98kellrs wrote in post #18169855 (external link)
... it'll be a blending of layers in PS with some skew and other tweaks...


yup.. all over MY head...




  
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Oct 30, 2016 02:15 as a reply to  @ post 18168827 |  #27

I don't think you want to stitch the photos. All you need is to copy and paste the left or right part on to the other.
I think it should be pretty simple. I shoot high school bands all the time. For some 20+ years now. A director will never change his program for the photographer!

This is what I think of when you say 'stitch' a photo(s).


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Oct 30, 2016 03:14 |  #28

ebiggs wrote in post #18170799 (external link)
I don't think you want to stitch the photos. All you need is to copy and paste the left or right part on to the other.

Isn't that what stitching does?

ebiggs wrote in post #18170799 (external link)
I think it should be pretty simple.

Apart from the fact that the grid lines are running in opposite directions so nothing will line up.


Football is a very simple game. Twenty-two players chase a ball and Germany always win.

  
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Oct 31, 2016 07:51 |  #29

DagoImaging wrote in post #18169787 (external link)
I understand your constraints and you're to nice to tell him to pound salt. I would have done just that...either he helps make it work or he gets nothing. I've been in this exact situation w/ the school my wife works for and have walked away from "helping out" since I wasn't able to do what the irrational person wanted done. He should have asked you earlier and that is on him.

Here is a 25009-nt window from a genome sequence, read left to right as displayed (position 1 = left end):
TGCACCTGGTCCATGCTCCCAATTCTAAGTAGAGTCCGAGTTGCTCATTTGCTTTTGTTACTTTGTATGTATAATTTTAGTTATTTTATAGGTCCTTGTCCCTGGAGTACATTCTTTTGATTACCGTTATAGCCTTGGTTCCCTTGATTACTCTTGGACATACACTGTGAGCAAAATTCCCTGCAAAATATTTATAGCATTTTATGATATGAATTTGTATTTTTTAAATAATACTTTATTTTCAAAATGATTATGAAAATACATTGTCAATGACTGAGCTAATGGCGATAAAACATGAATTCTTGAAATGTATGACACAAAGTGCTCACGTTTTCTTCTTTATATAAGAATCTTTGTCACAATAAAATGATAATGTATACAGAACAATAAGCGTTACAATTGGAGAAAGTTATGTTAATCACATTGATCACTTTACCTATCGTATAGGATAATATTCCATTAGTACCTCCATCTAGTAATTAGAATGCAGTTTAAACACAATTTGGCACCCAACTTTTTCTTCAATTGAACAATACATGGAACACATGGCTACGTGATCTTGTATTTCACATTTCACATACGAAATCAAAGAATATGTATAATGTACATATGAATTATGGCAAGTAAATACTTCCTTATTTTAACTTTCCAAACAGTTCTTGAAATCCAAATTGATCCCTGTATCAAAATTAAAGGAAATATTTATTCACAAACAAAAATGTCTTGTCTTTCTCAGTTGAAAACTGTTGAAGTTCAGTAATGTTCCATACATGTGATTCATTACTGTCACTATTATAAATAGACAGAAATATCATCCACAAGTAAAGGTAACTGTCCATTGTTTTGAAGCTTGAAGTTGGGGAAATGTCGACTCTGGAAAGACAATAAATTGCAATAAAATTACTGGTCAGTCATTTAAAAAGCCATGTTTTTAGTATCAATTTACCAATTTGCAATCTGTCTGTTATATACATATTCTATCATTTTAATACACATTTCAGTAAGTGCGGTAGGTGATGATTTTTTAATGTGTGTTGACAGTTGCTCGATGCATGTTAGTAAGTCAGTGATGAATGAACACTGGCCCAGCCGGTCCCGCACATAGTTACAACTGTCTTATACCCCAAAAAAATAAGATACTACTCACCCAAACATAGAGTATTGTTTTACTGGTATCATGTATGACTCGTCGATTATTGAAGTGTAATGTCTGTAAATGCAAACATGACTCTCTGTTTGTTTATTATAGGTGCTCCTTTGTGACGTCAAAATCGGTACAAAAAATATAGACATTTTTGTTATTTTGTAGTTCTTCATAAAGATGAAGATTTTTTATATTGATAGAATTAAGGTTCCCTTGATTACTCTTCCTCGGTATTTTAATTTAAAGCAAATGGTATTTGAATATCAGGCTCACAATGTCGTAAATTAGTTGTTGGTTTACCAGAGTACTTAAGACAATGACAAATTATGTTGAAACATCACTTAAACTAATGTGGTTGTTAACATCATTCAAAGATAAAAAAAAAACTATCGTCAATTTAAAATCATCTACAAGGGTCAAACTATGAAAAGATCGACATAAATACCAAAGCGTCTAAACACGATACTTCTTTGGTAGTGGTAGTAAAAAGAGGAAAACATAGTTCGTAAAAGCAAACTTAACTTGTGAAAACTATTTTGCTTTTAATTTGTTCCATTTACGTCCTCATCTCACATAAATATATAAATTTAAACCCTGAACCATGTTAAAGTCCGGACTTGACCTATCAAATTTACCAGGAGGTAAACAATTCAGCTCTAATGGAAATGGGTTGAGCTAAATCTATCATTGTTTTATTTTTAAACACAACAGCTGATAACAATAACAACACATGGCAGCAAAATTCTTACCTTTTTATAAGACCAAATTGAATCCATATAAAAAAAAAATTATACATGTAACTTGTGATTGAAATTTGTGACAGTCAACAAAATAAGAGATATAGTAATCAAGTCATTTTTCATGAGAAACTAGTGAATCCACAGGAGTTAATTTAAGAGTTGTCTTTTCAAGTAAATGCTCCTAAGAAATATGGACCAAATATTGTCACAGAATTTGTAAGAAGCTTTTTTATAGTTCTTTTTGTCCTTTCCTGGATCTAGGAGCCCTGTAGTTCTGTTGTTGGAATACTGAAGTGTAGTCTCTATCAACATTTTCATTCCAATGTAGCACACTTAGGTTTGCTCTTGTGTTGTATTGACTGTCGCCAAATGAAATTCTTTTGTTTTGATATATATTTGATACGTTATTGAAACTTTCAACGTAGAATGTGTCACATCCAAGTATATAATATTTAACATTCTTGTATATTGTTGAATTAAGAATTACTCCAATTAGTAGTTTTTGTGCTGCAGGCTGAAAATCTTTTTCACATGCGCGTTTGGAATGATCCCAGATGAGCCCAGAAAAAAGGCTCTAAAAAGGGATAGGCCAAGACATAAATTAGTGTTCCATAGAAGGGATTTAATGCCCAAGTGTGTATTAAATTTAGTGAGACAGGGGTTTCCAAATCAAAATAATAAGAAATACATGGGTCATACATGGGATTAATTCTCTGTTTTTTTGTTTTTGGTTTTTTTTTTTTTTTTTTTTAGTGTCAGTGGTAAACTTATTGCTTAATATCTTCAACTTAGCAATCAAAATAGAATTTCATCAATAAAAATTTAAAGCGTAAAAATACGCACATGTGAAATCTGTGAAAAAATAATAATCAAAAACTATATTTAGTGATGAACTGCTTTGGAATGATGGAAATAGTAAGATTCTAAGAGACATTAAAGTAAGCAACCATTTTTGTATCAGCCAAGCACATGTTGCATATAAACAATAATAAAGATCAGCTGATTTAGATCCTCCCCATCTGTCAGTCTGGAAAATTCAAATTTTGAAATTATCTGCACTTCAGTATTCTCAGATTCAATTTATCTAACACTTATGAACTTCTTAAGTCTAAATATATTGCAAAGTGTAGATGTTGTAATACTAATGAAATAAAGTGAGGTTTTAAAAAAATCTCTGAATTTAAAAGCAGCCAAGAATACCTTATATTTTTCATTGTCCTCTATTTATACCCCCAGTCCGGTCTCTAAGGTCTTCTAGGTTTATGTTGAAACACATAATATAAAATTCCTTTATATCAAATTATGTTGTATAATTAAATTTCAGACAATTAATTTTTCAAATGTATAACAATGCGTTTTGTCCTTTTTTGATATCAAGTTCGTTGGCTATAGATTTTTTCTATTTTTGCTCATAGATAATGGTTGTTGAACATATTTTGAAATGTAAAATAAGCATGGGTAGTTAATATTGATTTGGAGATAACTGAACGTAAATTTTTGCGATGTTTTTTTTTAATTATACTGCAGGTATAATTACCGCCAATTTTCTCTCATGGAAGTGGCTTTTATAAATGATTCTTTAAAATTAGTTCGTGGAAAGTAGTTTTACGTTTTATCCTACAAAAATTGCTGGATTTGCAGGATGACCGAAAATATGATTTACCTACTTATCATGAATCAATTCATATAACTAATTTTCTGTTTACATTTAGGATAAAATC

ebiggs wrote in post #18170799 (external link)
I don't think you want to stitch the photos. All you need is to copy and paste the left or right part on to the other.
I think it should be pretty simple. I shoot high school bands all the time. For some 20+ years now. A director will never change his program for the photographer!

This is what I think of when you say 'stitch' a photo(s).

As an aside, I shot all of the portraits for them this year. I had everyone but FOUR drum majors. I told the director, that since it takes about 30-45 minutes to drag all my gear in (to the room at the stadium where i was doing the portraits), set it up and verify it all, I would shoot them early on (before ANY OTHER band stuff) at the last game of the season...

I wasn't able to get into the room soon enough soni told the drum majors, right after pre-game. They all acknowledged that. I told the director of my decision and he wanted me to just bring all my stuff to the school next month and try to set something up before their marching band concert in the gym!

I told him "Nope. I've got everything here, it's set up and ready to go, so they will be down (to the room) after they get the band back into the stands."

I wasn't going to go through all that nonsense again...

Like you DagoImaging, I'm done trying to help. I've got one shot he wants printed, I'm waiting for dimensions on, and they can fend for themselves or get the OTHER GUY who wants to be their shooter, to handle it...




  
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Oct 31, 2016 12:41 |  #30

Just for your future reference, remember the suggestions made here. Stay in one position and just pivot. I only overlap maybe one third. But more importantly I sure something of significance is in each two photos that are going to be right next to each other. You don't need to worry about staying level, coverage is what is important. The software will figure out all the points to merge regardless of your camera orientation. You can use any lens.

I use Microsoft ICE. Its really good. Photomerge in PS totally rejected your photos. ICE made a great attempt to merge, but just completely deleted the 40 yard line and the people in dark uniforms (because of the changed perspective).

Remember those two points

- pivot
- coverage